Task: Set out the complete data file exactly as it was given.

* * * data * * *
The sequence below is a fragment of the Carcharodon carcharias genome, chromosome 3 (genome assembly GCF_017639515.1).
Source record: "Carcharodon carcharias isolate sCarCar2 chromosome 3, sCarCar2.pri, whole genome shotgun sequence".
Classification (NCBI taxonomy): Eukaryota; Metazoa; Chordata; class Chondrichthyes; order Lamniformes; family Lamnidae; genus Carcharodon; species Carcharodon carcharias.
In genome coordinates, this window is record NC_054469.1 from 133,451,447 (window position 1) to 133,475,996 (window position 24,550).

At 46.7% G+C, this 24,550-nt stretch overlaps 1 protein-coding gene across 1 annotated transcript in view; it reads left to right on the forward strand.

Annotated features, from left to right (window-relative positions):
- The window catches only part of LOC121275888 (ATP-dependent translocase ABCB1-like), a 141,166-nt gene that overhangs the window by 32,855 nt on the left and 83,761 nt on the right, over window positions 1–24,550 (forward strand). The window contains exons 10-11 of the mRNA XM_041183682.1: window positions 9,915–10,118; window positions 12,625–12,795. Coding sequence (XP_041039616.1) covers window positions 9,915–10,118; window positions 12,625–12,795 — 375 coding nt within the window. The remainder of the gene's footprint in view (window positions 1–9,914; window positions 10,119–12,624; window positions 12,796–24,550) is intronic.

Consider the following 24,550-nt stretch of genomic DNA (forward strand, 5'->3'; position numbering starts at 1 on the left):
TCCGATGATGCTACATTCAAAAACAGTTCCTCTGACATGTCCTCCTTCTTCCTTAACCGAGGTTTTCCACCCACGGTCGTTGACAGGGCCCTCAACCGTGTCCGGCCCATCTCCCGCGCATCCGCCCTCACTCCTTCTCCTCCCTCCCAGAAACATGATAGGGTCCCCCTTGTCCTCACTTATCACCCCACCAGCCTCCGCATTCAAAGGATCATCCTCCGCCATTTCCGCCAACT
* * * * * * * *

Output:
The sequence below is a fragment of the Carcharodon carcharias genome, chromosome 3 (genome assembly GCF_017639515.1).
Source record: "Carcharodon carcharias isolate sCarCar2 chromosome 3, sCarCar2.pri, whole genome shotgun sequence".
Classification (NCBI taxonomy): Eukaryota; Metazoa; Chordata; class Chondrichthyes; order Lamniformes; family Lamnidae; genus Carcharodon; species Carcharodon carcharias.
In genome coordinates, this window is record NC_054469.1 from 133,451,447 (window position 1) to 133,475,996 (window position 24,550).

At 46.7% G+C, this 24,550-nt stretch overlaps 1 protein-coding gene across 1 annotated transcript in view; it reads left to right on the forward strand.

Annotated features, from left to right (window-relative positions):
- The window catches only part of LOC121275888 (ATP-dependent translocase ABCB1-like), a 141,166-nt gene that overhangs the window by 32,855 nt on the left and 83,761 nt on the right, over window positions 1–24,550 (forward strand). The window contains exons 10-11 of the mRNA XM_041183682.1: window positions 9,915–10,118; window positions 12,625–12,795. Coding sequence (XP_041039616.1) covers window positions 9,915–10,118; window positions 12,625–12,795 — 375 coding nt within the window. The remainder of the gene's footprint in view (window positions 1–9,914; window positions 10,119–12,624; window positions 12,796–24,550) is intronic.

Consider the following 24,550-nt stretch of genomic DNA (forward strand, 5'->3'; position numbering starts at 1 on the left):
TCCGATGATGCTACATTCAAAAACAGTTCCTCTGACATGTCCTCCTTCTTCCTTAACCGAGGTTTTCCACCCACGGTCGTTGACAGGGCCCTCAACCGTGTCCGGCCCATCTCCCGCGCATCCGCCCTCACTCCTTCTCCTCCCTCCCAGAAACATGATAGGGTCCCCCTTGTCCTCACTTATCACCCCACCAGCCTCCGCATTCAAAGGATCATCCTCCGCCATTTCCGCCAACT